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Old 04-10-2007, 04:46 PM
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how to widen track?

Hi, I just bought a 1955 Buick Roadmaster in Finnland a couple of weeks ago. Great looking car except for the fact that the front track is about 11cm (4.5 inches or so) narrower that the rear track. All the 54-56 Roadmasters are like this. It looks silly that way. I believe this is because the Roadmaster shared the same frame as the Cadillac. The Cadillacs of 54-56 had these odd front fenders that hung low over the tires, sort of like a high fender skirt. So the engineers probably had to tuck the tires in closer together so the tires could turn without hitting the fenders. But the Buicks have a normal wheel opening and don't look good with those narrow front tracks.

How can I widen the front track 4 inches so that the front tires will match the back tires as far a looks and track are concerned? The front wheels are bolted on, no studs. Can I sandwhich in a 2 inch thick disc between the wheel and drum? If so, where do I get such a thing? Or do I have to get a machine shop to make it for me? Any other solutions?

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Old 04-10-2007, 05:45 PM
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Use wheel adapters, they bolt to the wheel , then the wheel bolts to them.

Or get custom wheels with more offset.

Wheels would prolly be better

Keith
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Old 04-10-2007, 06:16 PM
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Widening the track using spacers or different wheel offset is a bad idea. This overloads the wheel bearings and ball joints since you've effectively lengthened the lever arm applying loads to those parts. If this is a rarely driven collector car then custom wheel offset will probably be OK, but I'd be carful if the car sees a lot of miles (kilometers?) and/or a lot of potholes.

Offset wheels (or spacers) will also change the effective spring rate, again due to the longer lever arm effect. This will make the front springs appear to be softer than with the stock offset. It will also change the scrub radius, increasing steering effort and potentially causing premature wear in the steering linkage.
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Old 04-10-2007, 06:16 PM
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Get some wheels with two inches less back spacing...that will increase your track width 4 inches. Check here www.earlywheel.com
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Old 04-11-2007, 03:46 AM
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Two inches is a lot to ask for just a wheel change. As others have mentioned, its a strain on bearings, but more importantly you're totally changing the steering geometry.

Take a look at the kingpin inclination, draw a line down to the ground, and that line should intersect close to the centerline of the tire. Deeper dish wheels (less offset) changes that geometry. Two inches per side will make a whole different animal. Bumps will provide much more input back to the steering wheel, impact forces on the steering components will be exponentially higher, and every little imperfection in the road will cause the tendency to hunt left and right much more noticeable.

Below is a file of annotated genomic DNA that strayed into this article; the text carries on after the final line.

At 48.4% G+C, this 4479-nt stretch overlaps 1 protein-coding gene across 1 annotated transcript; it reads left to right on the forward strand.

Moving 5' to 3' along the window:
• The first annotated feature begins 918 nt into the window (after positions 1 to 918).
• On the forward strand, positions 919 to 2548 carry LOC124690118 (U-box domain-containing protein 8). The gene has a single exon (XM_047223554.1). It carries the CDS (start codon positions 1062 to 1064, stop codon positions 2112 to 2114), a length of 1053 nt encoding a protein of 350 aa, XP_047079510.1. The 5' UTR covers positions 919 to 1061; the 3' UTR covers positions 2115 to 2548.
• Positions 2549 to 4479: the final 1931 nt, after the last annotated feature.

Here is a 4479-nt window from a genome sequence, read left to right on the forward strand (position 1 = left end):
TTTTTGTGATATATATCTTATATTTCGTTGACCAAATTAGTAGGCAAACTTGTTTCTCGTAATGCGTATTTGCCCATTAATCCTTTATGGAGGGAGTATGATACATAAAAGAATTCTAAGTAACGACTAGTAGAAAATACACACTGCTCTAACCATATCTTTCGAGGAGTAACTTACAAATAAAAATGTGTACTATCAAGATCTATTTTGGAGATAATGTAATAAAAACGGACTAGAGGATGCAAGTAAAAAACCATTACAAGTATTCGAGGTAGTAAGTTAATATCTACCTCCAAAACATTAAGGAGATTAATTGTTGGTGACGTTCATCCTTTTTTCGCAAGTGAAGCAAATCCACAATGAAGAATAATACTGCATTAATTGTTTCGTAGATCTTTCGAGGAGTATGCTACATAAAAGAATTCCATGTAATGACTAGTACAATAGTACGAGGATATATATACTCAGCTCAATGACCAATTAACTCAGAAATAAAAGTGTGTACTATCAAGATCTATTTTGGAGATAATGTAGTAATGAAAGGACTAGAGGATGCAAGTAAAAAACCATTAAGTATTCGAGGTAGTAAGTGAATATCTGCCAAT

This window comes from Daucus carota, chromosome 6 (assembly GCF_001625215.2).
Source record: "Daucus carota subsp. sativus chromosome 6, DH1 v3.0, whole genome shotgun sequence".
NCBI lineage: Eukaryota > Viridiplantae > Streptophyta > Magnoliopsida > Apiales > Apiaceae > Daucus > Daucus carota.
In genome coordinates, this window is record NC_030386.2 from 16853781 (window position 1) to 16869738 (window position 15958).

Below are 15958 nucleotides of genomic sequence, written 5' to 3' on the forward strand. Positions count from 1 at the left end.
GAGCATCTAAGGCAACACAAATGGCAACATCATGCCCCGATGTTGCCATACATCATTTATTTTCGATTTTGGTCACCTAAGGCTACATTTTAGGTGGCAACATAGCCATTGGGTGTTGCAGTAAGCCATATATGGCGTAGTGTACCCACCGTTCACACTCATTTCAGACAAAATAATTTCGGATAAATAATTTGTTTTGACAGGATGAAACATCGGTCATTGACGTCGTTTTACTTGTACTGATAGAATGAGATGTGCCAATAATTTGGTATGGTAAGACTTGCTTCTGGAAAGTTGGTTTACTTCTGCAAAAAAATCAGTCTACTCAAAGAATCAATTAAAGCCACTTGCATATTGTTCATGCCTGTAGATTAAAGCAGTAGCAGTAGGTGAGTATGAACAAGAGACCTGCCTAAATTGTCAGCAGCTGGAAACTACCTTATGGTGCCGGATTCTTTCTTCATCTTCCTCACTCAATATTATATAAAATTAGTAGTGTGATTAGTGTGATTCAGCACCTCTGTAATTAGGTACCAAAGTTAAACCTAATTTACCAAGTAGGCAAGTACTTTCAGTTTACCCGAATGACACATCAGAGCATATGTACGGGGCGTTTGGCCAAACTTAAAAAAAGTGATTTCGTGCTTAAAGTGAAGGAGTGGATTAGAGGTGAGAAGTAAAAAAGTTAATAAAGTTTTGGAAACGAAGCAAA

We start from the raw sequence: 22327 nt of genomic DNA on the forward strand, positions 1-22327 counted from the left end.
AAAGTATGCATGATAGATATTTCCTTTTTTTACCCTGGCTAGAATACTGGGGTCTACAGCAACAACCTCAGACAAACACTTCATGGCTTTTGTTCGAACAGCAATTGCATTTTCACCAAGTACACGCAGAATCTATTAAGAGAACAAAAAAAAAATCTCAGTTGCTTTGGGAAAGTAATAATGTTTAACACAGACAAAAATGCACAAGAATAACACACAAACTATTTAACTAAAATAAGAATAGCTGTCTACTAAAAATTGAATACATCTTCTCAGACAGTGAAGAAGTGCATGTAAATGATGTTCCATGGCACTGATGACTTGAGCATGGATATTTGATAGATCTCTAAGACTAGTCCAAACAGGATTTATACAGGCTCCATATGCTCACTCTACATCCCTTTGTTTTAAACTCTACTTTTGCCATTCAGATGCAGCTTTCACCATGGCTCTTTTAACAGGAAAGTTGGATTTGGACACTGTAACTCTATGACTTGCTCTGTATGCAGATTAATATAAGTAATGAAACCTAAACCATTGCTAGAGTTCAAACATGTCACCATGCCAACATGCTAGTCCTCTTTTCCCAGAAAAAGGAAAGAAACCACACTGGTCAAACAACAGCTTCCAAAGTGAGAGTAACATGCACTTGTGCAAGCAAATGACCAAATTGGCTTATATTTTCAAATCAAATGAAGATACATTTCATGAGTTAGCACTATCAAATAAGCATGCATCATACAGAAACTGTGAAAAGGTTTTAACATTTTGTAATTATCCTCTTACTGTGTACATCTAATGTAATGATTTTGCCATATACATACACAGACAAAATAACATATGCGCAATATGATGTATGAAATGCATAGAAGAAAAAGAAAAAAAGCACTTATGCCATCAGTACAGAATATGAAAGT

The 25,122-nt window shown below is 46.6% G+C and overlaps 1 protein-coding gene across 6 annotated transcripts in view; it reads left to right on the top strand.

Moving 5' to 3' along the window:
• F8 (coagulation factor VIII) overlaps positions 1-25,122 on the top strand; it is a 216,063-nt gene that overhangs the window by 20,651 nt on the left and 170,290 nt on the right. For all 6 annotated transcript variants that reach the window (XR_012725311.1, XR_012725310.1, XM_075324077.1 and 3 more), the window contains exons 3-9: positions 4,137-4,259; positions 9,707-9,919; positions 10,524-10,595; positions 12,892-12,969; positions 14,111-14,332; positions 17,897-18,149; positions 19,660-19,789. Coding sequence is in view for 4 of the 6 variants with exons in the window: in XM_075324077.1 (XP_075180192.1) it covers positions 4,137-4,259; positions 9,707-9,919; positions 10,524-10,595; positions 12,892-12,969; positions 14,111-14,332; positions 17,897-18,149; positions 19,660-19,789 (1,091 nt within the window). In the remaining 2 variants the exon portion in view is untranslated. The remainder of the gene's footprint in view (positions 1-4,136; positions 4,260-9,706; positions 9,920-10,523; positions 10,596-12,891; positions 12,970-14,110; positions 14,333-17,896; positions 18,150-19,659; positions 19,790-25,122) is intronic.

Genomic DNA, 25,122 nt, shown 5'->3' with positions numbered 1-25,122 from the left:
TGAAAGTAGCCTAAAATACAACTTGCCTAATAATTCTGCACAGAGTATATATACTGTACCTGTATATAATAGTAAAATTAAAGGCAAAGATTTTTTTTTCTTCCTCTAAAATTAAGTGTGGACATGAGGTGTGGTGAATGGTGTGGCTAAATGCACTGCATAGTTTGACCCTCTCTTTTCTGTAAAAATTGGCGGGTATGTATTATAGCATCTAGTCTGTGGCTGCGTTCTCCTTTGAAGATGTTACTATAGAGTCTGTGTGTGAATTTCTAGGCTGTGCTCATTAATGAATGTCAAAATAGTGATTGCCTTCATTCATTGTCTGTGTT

Not to mention, a car with deep dish wheels in the front and not the back just looks weird to me.

American cars of that era have tall "hats" on the brakes placing the mounting face of the wheel a few inches to the outside of the kingpin axis. What I mean by that is that when you turn the wheels, the tires move in an arc front and back instead of modern cars which just twist the wheel in place. If you widen the track with a simple wheel change you'll make that arc even greater and there is a very good chance that you'll contact the fender with the tire at a very bad time, like mabye when you're moving at 45 km/h and swerve to avoid that kid chasing a ball into the street. At that point you will scream "Dritt" because you have just mangled a fender with the tire.

I know its frustrating to see Audis, BMWs, and VWs with the tire fitting so snugly in the wheel opening, but they have carefully engineered the steering to not contact the fender. I've been struggling with the same thing on a 66 pontiac. I want the track to look a little more modern but I've mangled both fenders trying to do it. My 60 Pontiac I left alone Fenders are too expensive for it!
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Old 04-12-2007, 03:05 PM
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Well thanks for all the advice, I had no idea of what a can of worms I'd be opening. If 2 inches is a lot, how about just one inch each side? Is that significant with regards to all of the above mentioned aspects? It's not that I'm trying to get a modern look, its just that fact that the front tires are so much closer together than the back ones, it just looks odd...
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Old 04-16-2007, 12:47 PM
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It was designed that way and so it goes. Be happy you own one of the few that there are and are able to enjoy owning and driving it. You're probably the only guy who notices that "BIG" defect anyway.
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Old 04-16-2007, 02:50 PM
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Actually.....with the front track being narrower than the rear.....It should take high speed curves a lot better. By the way...alot of cars are made that way.
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